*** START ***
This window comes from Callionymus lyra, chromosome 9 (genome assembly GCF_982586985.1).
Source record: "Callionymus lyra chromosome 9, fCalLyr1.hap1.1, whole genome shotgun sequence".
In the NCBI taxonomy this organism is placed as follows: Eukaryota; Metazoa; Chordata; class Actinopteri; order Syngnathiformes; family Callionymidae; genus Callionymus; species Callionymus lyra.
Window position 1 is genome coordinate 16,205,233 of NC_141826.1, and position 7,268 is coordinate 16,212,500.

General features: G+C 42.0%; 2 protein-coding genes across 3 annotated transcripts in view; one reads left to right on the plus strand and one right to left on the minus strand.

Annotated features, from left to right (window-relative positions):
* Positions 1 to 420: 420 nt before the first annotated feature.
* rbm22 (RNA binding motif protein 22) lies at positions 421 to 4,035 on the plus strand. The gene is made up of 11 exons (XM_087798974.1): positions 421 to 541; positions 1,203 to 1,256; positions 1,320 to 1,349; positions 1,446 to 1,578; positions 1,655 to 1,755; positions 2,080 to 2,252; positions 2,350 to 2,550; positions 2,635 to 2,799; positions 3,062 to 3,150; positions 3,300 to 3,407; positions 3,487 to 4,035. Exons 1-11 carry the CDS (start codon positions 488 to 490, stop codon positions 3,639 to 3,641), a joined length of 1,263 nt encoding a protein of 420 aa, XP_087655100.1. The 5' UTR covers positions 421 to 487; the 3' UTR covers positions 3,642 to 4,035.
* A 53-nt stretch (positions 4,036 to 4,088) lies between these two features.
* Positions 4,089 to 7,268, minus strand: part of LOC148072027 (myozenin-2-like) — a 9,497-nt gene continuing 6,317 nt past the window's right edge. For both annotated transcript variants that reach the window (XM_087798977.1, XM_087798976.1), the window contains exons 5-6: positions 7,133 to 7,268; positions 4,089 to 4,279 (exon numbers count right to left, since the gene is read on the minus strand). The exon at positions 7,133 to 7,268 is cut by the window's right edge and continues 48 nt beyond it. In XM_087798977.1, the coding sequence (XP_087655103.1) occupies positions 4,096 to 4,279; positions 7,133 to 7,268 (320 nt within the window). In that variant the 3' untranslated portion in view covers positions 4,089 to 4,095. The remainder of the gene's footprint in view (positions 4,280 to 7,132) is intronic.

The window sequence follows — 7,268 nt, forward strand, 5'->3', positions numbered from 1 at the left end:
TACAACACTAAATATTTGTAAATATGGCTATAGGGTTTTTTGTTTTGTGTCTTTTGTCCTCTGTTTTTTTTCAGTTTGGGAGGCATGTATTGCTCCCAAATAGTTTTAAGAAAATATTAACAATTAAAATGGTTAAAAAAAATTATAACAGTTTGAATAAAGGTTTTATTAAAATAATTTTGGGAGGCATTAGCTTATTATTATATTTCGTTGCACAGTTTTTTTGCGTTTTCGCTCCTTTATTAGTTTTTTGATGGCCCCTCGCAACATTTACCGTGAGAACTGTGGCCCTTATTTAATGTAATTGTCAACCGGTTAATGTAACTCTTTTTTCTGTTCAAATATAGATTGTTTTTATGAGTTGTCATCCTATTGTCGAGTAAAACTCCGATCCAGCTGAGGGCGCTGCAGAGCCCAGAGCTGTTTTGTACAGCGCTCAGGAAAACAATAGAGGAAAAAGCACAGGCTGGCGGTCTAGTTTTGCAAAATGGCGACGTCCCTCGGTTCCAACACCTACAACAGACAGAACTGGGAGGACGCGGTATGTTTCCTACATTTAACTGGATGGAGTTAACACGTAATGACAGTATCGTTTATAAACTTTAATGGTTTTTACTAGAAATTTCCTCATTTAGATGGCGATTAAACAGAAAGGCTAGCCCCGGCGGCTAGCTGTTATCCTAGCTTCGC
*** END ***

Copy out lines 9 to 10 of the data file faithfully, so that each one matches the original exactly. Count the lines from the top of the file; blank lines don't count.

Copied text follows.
* A 53-nt stretch (positions 4,036 to 4,088) lies between these two features.
* Positions 4,089 to 7,268, minus strand: part of LOC148072027 (myozenin-2-like) — a 9,497-nt gene continuing 6,317 nt past the window's right edge. For both annotated transcript variants that reach the window (XM_087798977.1, XM_087798976.1), the window contains exons 5-6: positions 7,133 to 7,268; positions 4,089 to 4,279 (exon numbers count right to left, since the gene is read on the minus strand). The exon at positions 7,133 to 7,268 is cut by the window's right edge and continues 48 nt beyond it. In XM_087798977.1, the coding sequence (XP_087655103.1) occupies positions 4,096 to 4,279; positions 7,133 to 7,268 (320 nt within the window). In that variant the 3' untranslated portion in view covers positions 4,089 to 4,095. The remainder of the gene's footprint in view (positions 4,280 to 7,132) is intronic.